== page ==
No place to experiment

armyI never served in the military.  So, it is possible I have this all wrong.  But I doubt it.

My late father and late father-in-law both served, as did several of my other relatives.  In conversations with them, paying attention to the news and watching probably every movie John Wayne ever made, I got the impression the military isn’t the place for social experimentation.

The military experiments, but more along the lines of how to keep its members safe and eliminate the enemy most effectively.  Sorting out issues related to human sexuality shouldn’t be a priority for people getting prepared for war.

Thus, I was a bit dismayed last week when I read news articles about life in the US Army.  (Kudos for Lifesite for reporting.)

First, it seems the Army has informed its female soldiers that they should show dignity and respect for transgender soldier who are in the process of transitioning from male to female.  These transitioning folk will be using the female barracks and showers even though they are still anatomically male.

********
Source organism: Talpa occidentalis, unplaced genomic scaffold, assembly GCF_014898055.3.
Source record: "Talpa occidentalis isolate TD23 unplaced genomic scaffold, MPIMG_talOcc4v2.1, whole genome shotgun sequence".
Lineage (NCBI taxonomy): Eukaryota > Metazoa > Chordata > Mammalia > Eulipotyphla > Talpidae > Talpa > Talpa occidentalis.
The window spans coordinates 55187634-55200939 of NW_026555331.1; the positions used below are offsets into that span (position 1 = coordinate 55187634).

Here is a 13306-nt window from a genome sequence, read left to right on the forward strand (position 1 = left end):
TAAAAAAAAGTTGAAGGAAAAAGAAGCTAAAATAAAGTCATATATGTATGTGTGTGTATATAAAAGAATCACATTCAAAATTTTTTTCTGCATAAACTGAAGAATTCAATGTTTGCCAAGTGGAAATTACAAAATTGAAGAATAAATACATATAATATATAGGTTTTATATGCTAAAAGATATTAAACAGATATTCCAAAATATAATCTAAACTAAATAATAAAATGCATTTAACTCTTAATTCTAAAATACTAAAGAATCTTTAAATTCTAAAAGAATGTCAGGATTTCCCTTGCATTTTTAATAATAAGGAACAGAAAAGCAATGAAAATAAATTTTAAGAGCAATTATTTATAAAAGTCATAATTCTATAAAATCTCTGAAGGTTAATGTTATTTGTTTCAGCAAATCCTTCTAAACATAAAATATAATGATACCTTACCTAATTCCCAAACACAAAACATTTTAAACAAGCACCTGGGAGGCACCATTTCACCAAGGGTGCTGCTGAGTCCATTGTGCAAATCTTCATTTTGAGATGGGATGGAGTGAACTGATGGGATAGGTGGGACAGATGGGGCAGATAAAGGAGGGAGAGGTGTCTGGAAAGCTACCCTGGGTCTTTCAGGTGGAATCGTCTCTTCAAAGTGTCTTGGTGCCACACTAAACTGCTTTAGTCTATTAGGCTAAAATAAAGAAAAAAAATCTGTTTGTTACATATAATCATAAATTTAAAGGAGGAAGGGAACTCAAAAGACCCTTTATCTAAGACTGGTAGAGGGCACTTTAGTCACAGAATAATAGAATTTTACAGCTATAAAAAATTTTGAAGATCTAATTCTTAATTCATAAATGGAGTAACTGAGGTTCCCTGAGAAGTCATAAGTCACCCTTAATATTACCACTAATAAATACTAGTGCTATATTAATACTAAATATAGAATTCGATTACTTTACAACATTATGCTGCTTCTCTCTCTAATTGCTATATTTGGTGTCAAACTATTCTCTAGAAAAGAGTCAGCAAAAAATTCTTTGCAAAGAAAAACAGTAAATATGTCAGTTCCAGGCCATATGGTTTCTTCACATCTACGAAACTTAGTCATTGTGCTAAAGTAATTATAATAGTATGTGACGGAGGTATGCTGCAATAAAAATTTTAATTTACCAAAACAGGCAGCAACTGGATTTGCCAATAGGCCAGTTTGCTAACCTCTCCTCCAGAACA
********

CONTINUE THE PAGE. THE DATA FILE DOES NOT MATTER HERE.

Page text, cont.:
In other words, if you are a female soldier and you encounter someone with a penis in your showers, don’t worry; they aren’t really a guy, but an uncompleted woman.

I’m not sure (nor do I want to speculate on this too much) how you know the difference between a transitioning person and a guy who just decided to ogle the women in the bath, but the situation must lead to some interesting conversations for military recruiters…

SARGEANT RECRUITER:  So, tell me about yourself.

AMORPHOUS RECRUIT:  Well, I’m called William Smith on my birth certificate.  Most of my life, people have called me Bill.  But in the past couple years I have started to sense that I should have been Gertrude.  So, my close friends now call me Gert.

SARGE:  That is really interesting.  As you know, the military is open to people of all gender persuasions. Would you like to be assigned to male or female quarters?

BILL/GERT:  Gee, that is a tough one.  Some days I feel like a boy and some days I feel like a girl.  Do I really have to choose?

SARGE:  I hope it doesn’t seem unsympathetic or in any way, threatening to your fluid personhood, but you do have to select one.  However, the Army will do everything to make you feel comfortable and if you decide to be a man now and decide later you would rather be a woman, we’ll pay for whatever treatments and surgeries are involved.

I probably should have mentioned this earlier; the military pays for its members to have sex-change operations. That means we are paying for the operations.  And I don’t think this is a wise investment in the defense of our nation.